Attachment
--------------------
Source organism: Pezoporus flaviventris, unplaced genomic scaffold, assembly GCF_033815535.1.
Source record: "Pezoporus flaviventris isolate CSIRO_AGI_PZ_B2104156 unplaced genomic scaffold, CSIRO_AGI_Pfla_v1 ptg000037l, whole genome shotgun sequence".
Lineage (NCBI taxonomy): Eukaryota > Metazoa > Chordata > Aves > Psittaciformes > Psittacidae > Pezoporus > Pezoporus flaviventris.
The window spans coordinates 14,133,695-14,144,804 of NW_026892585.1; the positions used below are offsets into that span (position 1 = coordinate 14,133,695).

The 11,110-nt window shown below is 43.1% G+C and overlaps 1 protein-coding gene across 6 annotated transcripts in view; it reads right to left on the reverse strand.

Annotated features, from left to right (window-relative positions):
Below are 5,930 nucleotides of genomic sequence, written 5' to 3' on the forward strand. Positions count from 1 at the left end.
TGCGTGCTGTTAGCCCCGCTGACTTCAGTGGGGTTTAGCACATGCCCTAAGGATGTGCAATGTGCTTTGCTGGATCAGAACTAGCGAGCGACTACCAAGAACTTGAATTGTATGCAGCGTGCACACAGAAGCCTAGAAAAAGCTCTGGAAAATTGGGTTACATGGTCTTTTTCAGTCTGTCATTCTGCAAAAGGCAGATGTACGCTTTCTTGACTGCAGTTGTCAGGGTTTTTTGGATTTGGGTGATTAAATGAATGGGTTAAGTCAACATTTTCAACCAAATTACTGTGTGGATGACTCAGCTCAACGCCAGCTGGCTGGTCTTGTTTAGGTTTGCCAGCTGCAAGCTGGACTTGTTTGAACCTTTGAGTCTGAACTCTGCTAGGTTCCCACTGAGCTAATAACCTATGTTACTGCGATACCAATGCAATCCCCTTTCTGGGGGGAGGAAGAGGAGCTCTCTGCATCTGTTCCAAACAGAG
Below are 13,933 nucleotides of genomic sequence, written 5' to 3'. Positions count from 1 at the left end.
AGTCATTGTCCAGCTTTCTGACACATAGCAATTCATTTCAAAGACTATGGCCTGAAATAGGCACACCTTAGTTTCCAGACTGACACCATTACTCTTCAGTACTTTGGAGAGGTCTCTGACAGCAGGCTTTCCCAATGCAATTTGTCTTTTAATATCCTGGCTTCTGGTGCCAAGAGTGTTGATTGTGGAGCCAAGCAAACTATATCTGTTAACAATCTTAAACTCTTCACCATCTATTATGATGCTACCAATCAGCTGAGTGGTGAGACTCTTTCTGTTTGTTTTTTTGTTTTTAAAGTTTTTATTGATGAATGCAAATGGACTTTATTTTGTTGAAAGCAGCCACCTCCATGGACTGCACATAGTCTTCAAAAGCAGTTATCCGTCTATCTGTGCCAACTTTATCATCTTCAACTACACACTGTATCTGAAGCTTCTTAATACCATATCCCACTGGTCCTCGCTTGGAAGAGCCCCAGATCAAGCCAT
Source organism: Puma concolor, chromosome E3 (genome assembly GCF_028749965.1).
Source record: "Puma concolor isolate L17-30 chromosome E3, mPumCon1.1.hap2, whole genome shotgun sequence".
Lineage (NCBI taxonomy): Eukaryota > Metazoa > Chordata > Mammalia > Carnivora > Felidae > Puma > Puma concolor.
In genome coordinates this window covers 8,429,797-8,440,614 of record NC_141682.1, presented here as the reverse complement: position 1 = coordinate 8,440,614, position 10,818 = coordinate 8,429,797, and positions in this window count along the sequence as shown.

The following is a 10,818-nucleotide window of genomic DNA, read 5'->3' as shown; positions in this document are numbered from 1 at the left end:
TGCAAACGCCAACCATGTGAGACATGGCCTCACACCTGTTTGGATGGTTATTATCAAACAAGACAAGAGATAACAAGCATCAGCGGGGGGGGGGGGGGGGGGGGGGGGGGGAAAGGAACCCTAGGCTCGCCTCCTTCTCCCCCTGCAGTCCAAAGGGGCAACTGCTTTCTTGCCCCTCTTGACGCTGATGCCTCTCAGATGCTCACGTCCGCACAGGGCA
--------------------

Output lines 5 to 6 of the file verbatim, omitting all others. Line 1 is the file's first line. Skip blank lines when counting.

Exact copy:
The 11,110-nt window shown below is 43.1% G+C and overlaps 1 protein-coding gene across 6 annotated transcripts in view; it reads right to left on the reverse strand.

Annotated features, from left to right (window-relative positions):